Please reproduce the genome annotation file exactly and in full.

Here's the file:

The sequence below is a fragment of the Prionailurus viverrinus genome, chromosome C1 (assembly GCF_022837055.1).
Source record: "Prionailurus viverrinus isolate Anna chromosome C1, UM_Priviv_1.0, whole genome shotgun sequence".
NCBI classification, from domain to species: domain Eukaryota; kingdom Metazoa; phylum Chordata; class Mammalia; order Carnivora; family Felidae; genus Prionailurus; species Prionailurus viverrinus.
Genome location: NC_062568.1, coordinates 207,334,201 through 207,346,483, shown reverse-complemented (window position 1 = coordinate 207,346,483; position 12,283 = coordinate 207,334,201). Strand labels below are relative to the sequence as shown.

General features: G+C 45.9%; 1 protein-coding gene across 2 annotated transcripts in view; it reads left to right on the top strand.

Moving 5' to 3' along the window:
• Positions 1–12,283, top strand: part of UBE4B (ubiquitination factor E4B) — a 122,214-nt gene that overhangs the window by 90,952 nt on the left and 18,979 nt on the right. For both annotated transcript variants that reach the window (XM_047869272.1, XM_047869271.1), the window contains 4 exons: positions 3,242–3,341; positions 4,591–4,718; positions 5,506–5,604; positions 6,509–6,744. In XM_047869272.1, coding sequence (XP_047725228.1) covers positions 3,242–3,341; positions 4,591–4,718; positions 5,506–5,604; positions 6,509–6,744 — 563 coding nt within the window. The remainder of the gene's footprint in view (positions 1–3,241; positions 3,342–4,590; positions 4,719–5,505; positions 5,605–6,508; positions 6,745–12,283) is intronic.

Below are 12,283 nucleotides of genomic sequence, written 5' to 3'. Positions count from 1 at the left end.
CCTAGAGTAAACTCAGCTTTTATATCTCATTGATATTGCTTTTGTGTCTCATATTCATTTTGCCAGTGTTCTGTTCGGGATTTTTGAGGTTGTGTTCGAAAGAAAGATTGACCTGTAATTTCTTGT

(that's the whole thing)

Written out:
The sequence below is a fragment of the Prionailurus viverrinus genome, chromosome C1 (assembly GCF_022837055.1).
Source record: "Prionailurus viverrinus isolate Anna chromosome C1, UM_Priviv_1.0, whole genome shotgun sequence".
NCBI classification, from domain to species: domain Eukaryota; kingdom Metazoa; phylum Chordata; class Mammalia; order Carnivora; family Felidae; genus Prionailurus; species Prionailurus viverrinus.
Genome location: NC_062568.1, coordinates 207,334,201 through 207,346,483, shown reverse-complemented (window position 1 = coordinate 207,346,483; position 12,283 = coordinate 207,334,201). Strand labels below are relative to the sequence as shown.

General features: G+C 45.9%; 1 protein-coding gene across 2 annotated transcripts in view; it reads left to right on the top strand.

Moving 5' to 3' along the window:
• Positions 1–12,283, top strand: part of UBE4B (ubiquitination factor E4B) — a 122,214-nt gene that overhangs the window by 90,952 nt on the left and 18,979 nt on the right. For both annotated transcript variants that reach the window (XM_047869272.1, XM_047869271.1), the window contains 4 exons: positions 3,242–3,341; positions 4,591–4,718; positions 5,506–5,604; positions 6,509–6,744. In XM_047869272.1, coding sequence (XP_047725228.1) covers positions 3,242–3,341; positions 4,591–4,718; positions 5,506–5,604; positions 6,509–6,744 — 563 coding nt within the window. The remainder of the gene's footprint in view (positions 1–3,241; positions 3,342–4,590; positions 4,719–5,505; positions 5,605–6,508; positions 6,745–12,283) is intronic.

Below are 12,283 nucleotides of genomic sequence, written 5' to 3'. Positions count from 1 at the left end.
CCTAGAGTAAACTCAGCTTTTATATCTCATTGATATTGCTTTTGTGTCTCATATTCATTTTGCCAGTGTTCTGTTCGGGATTTTTGAGGTTGTGTTCGAAAGAAAGATTGACCTGTAATTTCTTGT